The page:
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Brian Carter Cellars
July 10, 2020 | Brian Carter Cellars

My Intro to the Wine Business, by Cameron Cohn

When I first walked into the cellar to work with Brian and Robert, I didn’t know what to expect and I knew close to nothing about wine, wine vocabulary, or the industry. I was told to bring clothes that can get wet, painting a very strange picture in my head of what I just signed up for. To my surprise, it didn’t take me long to get the hang of things and begin to understand everything that Brian was teaching and instructing me. On this particular day, we were racking 2018 Abracadabra red from barrels to tank for bottling in mid-July. This procedure is very intricate and it requires you to strictly follow the steps in order.

First, I carefully plunged the racking wand connected to the pump into the bottom center of the barrel. I made sure that wine didn’t overflow from the top, which didn’t necessarily happen every time (sorry in advance if I wasted a glass of wine or two). Next, I would turn the valve perpendicular and begin pumping the wine into the tank. Then came my favorite part of the process, which was holding a flashlight up to the pump to observe the lees content. It fascinated me to see the particles running through the wine and compare the lees of one barrel to the other. Once all the wine is pumped, I would shut it off and repeat this process with what seemed to be an endless number of barrels. After each one, I would make sure to turn it over and dump all the lees into a bucket to preserve them for later.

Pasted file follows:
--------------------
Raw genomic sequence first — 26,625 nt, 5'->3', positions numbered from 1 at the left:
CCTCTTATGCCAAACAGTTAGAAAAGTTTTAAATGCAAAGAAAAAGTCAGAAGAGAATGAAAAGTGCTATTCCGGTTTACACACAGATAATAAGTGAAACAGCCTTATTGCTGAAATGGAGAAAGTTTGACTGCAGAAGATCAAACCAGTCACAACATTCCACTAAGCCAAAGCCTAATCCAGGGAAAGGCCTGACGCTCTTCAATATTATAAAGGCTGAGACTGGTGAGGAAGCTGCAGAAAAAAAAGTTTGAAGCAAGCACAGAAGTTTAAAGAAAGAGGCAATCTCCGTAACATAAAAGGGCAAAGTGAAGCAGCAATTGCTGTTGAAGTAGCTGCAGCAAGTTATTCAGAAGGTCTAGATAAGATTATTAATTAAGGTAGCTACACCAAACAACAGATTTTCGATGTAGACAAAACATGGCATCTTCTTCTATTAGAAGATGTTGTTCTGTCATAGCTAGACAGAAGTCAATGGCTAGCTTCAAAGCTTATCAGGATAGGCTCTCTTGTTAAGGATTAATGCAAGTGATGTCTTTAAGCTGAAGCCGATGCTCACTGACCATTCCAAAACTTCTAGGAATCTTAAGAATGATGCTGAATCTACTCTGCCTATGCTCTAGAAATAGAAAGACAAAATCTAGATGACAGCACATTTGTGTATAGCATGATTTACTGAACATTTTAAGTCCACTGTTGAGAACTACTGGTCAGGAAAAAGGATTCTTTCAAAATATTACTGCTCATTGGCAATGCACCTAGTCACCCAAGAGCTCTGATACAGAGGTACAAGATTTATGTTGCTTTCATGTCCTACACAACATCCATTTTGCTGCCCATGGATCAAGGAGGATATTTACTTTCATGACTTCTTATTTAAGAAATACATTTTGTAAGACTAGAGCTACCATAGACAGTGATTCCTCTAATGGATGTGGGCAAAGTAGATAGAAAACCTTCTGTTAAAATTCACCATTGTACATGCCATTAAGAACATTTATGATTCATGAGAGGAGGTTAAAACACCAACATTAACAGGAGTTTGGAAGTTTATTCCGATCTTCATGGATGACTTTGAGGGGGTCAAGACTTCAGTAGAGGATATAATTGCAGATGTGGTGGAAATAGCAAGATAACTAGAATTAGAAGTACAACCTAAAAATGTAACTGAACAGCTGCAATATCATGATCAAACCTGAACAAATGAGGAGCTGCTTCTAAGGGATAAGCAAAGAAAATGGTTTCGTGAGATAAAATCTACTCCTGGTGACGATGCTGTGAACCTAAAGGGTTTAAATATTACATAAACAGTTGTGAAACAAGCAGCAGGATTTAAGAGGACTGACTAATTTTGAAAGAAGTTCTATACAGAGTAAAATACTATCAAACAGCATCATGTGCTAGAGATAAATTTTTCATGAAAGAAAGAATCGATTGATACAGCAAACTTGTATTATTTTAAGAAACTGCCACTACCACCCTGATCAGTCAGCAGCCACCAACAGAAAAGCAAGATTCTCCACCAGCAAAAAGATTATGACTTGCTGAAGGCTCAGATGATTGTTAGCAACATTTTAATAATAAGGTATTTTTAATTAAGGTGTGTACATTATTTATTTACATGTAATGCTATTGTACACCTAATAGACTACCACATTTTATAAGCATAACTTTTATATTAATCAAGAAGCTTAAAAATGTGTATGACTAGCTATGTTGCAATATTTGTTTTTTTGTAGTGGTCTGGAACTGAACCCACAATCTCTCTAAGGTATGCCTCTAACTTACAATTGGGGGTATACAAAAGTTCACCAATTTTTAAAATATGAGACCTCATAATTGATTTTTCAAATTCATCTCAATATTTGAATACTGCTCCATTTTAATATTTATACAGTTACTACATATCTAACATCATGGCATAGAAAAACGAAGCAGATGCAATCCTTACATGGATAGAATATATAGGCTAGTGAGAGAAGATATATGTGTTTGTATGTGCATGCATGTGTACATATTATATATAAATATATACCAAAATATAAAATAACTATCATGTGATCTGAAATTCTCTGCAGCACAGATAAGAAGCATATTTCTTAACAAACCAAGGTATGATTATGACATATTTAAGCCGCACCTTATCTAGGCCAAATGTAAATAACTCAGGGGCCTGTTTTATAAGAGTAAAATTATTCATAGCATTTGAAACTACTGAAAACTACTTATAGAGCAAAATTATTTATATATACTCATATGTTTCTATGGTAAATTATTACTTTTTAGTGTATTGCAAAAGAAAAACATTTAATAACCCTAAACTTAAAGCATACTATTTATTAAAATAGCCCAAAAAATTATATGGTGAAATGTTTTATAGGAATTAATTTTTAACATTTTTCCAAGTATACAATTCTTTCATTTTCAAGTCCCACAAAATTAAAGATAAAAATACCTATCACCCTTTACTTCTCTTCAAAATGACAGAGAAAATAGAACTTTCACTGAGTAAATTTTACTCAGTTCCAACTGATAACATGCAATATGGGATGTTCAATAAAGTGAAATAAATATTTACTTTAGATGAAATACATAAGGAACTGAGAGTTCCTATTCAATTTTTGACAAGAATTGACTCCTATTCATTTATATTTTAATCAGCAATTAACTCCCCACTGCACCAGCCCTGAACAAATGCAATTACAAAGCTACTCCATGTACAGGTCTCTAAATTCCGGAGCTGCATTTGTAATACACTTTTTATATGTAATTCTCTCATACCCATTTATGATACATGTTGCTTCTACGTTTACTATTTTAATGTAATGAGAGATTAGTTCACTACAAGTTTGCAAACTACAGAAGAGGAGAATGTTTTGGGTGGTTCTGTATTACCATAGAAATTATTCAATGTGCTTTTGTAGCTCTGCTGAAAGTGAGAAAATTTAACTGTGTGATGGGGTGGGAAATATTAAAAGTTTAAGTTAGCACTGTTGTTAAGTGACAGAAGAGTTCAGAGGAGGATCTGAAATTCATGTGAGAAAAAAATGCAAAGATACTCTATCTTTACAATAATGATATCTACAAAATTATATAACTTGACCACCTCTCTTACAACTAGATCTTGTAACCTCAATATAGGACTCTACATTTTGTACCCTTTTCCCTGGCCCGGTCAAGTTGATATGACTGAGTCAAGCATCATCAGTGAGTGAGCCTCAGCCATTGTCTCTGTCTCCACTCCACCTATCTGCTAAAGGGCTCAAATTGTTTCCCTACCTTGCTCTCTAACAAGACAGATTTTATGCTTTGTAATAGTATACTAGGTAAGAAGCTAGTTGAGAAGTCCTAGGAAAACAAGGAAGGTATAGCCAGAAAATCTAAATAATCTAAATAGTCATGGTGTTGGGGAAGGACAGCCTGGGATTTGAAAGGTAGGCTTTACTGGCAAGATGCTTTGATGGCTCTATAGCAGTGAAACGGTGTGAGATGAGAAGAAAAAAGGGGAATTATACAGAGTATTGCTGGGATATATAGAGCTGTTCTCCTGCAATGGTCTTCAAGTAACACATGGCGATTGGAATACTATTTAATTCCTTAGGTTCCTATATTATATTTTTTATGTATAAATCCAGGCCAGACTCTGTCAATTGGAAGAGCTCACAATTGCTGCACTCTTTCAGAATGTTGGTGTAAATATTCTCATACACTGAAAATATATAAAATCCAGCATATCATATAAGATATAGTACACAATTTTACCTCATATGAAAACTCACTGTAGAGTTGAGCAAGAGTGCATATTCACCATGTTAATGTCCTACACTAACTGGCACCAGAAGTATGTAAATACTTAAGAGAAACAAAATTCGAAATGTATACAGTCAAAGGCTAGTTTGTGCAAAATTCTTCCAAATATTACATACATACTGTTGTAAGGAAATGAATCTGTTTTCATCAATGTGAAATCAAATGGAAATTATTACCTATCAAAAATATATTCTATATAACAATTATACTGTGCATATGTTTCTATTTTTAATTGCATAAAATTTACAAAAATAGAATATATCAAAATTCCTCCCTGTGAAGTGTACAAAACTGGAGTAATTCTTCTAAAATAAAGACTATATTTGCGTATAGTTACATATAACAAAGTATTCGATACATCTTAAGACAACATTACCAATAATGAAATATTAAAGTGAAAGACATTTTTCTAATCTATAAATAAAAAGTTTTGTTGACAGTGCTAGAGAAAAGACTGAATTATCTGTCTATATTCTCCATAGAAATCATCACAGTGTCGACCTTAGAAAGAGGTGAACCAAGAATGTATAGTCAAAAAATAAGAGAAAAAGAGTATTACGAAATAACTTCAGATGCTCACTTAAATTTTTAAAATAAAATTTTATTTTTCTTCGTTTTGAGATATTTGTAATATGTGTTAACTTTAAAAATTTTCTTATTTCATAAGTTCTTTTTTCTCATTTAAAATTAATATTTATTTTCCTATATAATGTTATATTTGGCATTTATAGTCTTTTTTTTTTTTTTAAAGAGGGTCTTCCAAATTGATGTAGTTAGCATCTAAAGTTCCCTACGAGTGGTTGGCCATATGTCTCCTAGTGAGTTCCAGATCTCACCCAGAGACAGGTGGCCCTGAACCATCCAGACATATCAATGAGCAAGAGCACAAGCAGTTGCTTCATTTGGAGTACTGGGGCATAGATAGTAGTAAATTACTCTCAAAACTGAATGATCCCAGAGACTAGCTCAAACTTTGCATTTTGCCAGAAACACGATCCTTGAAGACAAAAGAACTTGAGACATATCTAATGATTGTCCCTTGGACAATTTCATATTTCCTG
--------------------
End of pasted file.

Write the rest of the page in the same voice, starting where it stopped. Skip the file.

Of course then came the fun part, which was scrubbing and cleaning the barrels. They must be scrubbed with a hydrogen peroxide solution to remove the stains, while the inside of the barrel is cleaned with hot water, steam, plugged close with a bung, and finished with cold water, each for a duration of four minutes. Being my first day on the job, I didn’t escape without an occasional splash to the face from a hose that I forgot to turn off.

Throughout this process, I took away two important lessons. On one hand, I now have a slightly better understanding of the phrase “every wine tells a story”, which really didn’t make any sense to me at first. As I was working, Brian would go around tasting every barrel, then take a second to think. He had a slightly different reaction to nearly every one. Some of them he liked, some just ok, and others were not up to his standards. Watching him do this helped me realize that even though it was all the same blend of wine, every barrel was different and told its own story.

The second and more blatant lesson I learned was that the beauty process is not beautiful. On the outside, the industry has a beautiful and glamorous image and wine has always been associated with luxury and high class occasions. But after being sprayed in the face and flinching after handling a scorching hot hose, I learned the process of making wine takes a lot of time, and is labour intensive. It showed me just how hard Brian, Robert, and the rest of the staff work to create a beautiful bottle of wine and make people happy.


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